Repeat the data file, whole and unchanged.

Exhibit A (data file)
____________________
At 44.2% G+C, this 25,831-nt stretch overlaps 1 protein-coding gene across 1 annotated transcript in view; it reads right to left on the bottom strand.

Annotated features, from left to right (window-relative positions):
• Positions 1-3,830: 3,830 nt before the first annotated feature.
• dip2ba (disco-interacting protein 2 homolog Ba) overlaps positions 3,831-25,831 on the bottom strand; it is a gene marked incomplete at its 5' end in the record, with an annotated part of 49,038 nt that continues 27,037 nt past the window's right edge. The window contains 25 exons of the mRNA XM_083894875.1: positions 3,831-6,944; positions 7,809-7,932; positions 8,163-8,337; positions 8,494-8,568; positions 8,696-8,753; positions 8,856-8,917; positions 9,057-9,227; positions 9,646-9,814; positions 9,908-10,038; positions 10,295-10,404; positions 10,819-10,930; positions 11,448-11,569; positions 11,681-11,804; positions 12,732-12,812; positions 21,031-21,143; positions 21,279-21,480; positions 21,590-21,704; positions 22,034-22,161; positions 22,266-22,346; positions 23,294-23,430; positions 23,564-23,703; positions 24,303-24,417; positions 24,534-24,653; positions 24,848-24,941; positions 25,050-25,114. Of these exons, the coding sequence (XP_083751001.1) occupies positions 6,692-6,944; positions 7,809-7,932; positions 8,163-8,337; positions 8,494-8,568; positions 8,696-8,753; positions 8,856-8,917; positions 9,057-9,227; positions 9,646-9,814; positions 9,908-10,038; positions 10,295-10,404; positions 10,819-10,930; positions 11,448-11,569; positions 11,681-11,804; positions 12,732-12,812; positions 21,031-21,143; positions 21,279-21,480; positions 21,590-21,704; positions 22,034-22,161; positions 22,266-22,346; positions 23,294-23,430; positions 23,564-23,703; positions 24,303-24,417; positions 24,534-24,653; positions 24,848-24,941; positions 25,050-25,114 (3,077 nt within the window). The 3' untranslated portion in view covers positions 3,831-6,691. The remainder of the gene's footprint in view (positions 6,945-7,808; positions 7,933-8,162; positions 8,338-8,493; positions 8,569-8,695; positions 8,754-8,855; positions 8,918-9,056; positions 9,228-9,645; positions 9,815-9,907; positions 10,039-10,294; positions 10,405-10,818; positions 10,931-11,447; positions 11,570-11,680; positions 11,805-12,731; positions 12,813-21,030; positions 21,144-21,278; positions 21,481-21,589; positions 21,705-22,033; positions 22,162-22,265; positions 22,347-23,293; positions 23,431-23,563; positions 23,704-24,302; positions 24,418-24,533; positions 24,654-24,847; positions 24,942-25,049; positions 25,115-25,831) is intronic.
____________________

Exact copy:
At 44.2% G+C, this 25,831-nt stretch overlaps 1 protein-coding gene across 1 annotated transcript in view; it reads right to left on the bottom strand.

Annotated features, from left to right (window-relative positions):
• Positions 1-3,830: 3,830 nt before the first annotated feature.
• dip2ba (disco-interacting protein 2 homolog Ba) overlaps positions 3,831-25,831 on the bottom strand; it is a gene marked incomplete at its 5' end in the record, with an annotated part of 49,038 nt that continues 27,037 nt past the window's right edge. The window contains 25 exons of the mRNA XM_083894875.1: positions 3,831-6,944; positions 7,809-7,932; positions 8,163-8,337; positions 8,494-8,568; positions 8,696-8,753; positions 8,856-8,917; positions 9,057-9,227; positions 9,646-9,814; positions 9,908-10,038; positions 10,295-10,404; positions 10,819-10,930; positions 11,448-11,569; positions 11,681-11,804; positions 12,732-12,812; positions 21,031-21,143; positions 21,279-21,480; positions 21,590-21,704; positions 22,034-22,161; positions 22,266-22,346; positions 23,294-23,430; positions 23,564-23,703; positions 24,303-24,417; positions 24,534-24,653; positions 24,848-24,941; positions 25,050-25,114. Of these exons, the coding sequence (XP_083751001.1) occupies positions 6,692-6,944; positions 7,809-7,932; positions 8,163-8,337; positions 8,494-8,568; positions 8,696-8,753; positions 8,856-8,917; positions 9,057-9,227; positions 9,646-9,814; positions 9,908-10,038; positions 10,295-10,404; positions 10,819-10,930; positions 11,448-11,569; positions 11,681-11,804; positions 12,732-12,812; positions 21,031-21,143; positions 21,279-21,480; positions 21,590-21,704; positions 22,034-22,161; positions 22,266-22,346; positions 23,294-23,430; positions 23,564-23,703; positions 24,303-24,417; positions 24,534-24,653; positions 24,848-24,941; positions 25,050-25,114 (3,077 nt within the window). The 3' untranslated portion in view covers positions 3,831-6,691. The remainder of the gene's footprint in view (positions 6,945-7,808; positions 7,933-8,162; positions 8,338-8,493; positions 8,569-8,695; positions 8,754-8,855; positions 8,918-9,056; positions 9,228-9,645; positions 9,815-9,907; positions 10,039-10,294; positions 10,405-10,818; positions 10,931-11,447; positions 11,570-11,680; positions 11,805-12,731; positions 12,813-21,030; positions 21,144-21,278; positions 21,481-21,589; positions 21,705-22,033; positions 22,162-22,265; positions 22,347-23,293; positions 23,431-23,563; positions 23,704-24,302; positions 24,418-24,533; positions 24,654-24,847; positions 24,942-25,049; positions 25,115-25,831) is intronic.